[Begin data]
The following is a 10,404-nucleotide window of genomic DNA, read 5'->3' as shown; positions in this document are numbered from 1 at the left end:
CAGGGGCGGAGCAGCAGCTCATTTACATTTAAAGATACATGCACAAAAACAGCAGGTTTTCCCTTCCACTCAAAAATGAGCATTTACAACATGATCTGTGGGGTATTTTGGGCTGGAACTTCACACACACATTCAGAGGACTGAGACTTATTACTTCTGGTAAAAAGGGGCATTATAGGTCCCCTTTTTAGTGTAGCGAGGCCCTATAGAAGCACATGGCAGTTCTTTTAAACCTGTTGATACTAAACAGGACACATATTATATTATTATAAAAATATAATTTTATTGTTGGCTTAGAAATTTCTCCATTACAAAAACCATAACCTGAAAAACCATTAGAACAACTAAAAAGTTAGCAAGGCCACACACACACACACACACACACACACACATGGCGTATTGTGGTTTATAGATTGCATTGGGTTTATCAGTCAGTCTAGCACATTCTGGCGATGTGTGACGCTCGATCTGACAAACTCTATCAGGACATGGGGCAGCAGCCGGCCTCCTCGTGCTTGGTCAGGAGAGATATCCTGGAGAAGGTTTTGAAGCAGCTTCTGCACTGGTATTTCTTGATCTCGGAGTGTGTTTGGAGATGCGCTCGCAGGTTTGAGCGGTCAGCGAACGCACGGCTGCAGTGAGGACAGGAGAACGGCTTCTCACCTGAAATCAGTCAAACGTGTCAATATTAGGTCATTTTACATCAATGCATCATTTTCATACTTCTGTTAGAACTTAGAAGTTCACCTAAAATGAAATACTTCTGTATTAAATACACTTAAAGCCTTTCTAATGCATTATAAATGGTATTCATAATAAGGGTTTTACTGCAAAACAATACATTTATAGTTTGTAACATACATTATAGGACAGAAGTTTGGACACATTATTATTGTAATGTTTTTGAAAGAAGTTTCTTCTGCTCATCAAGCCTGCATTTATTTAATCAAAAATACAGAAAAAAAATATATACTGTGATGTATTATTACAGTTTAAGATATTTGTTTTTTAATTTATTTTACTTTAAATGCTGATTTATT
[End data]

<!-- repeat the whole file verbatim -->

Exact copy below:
The following is a 10,404-nucleotide window of genomic DNA, read 5'->3' as shown; positions in this document are numbered from 1 at the left end:
CAGGGGCGGAGCAGCAGCTCATTTACATTTAAAGATACATGCACAAAAACAGCAGGTTTTCCCTTCCACTCAAAAATGAGCATTTACAACATGATCTGTGGGGTATTTTGGGCTGGAACTTCACACACACATTCAGAGGACTGAGACTTATTACTTCTGGTAAAAAGGGGCATTATAGGTCCCCTTTTTAGTGTAGCGAGGCCCTATAGAAGCACATGGCAGTTCTTTTAAACCTGTTGATACTAAACAGGACACATATTATATTATTATAAAAATATAATTTTATTGTTGGCTTAGAAATTTCTCCATTACAAAAACCATAACCTGAAAAACCATTAGAACAACTAAAAAGTTAGCAAGGCCACACACACACACACACACACACACACACATGGCGTATTGTGGTTTATAGATTGCATTGGGTTTATCAGTCAGTCTAGCACATTCTGGCGATGTGTGACGCTCGATCTGACAAACTCTATCAGGACATGGGGCAGCAGCCGGCCTCCTCGTGCTTGGTCAGGAGAGATATCCTGGAGAAGGTTTTGAAGCAGCTTCTGCACTGGTATTTCTTGATCTCGGAGTGTGTTTGGAGATGCGCTCGCAGGTTTGAGCGGTCAGCGAACGCACGGCTGCAGTGAGGACAGGAGAACGGCTTCTCACCTGAAATCAGTCAAACGTGTCAATATTAGGTCATTTTACATCAATGCATCATTTTCATACTTCTGTTAGAACTTAGAAGTTCACCTAAAATGAAATACTTCTGTATTAAATACACTTAAAGCCTTTCTAATGCATTATAAATGGTATTCATAATAAGGGTTTTACTGCAAAACAATACATTTATAGTTTGTAACATACATTATAGGACAGAAGTTTGGACACATTATTATTGTAATGTTTTTGAAAGAAGTTTCTTCTGCTCATCAAGCCTGCATTTATTTAATCAAAAATACAGAAAAAAAATATATACTGTGATGTATTATTACAGTTTAAGATATTTGTTTTTTAATTTATTTTACTTTAAATGCTGATTTATT